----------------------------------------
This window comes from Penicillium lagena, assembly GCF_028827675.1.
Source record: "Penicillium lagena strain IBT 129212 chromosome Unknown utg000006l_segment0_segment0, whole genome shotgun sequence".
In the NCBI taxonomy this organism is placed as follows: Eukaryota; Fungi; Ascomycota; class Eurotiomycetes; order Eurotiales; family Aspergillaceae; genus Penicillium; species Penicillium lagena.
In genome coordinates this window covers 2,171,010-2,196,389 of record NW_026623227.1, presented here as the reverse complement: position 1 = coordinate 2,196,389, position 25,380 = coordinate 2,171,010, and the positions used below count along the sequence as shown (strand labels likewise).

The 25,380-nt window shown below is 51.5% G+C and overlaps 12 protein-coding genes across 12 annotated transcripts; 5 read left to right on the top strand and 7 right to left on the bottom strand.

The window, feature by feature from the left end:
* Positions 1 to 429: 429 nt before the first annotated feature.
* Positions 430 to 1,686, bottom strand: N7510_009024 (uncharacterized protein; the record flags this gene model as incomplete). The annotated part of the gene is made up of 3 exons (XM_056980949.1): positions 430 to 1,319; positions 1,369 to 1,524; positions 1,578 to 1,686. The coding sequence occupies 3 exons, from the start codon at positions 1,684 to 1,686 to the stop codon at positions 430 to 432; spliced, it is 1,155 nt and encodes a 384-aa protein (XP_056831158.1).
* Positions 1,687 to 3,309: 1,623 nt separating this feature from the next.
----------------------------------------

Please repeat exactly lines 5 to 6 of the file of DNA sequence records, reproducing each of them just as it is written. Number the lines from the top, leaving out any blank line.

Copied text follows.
The 25,380-nt window shown below is 51.5% G+C and overlaps 12 protein-coding genes across 12 annotated transcripts; 5 read left to right on the top strand and 7 right to left on the bottom strand.

The window, feature by feature from the left end: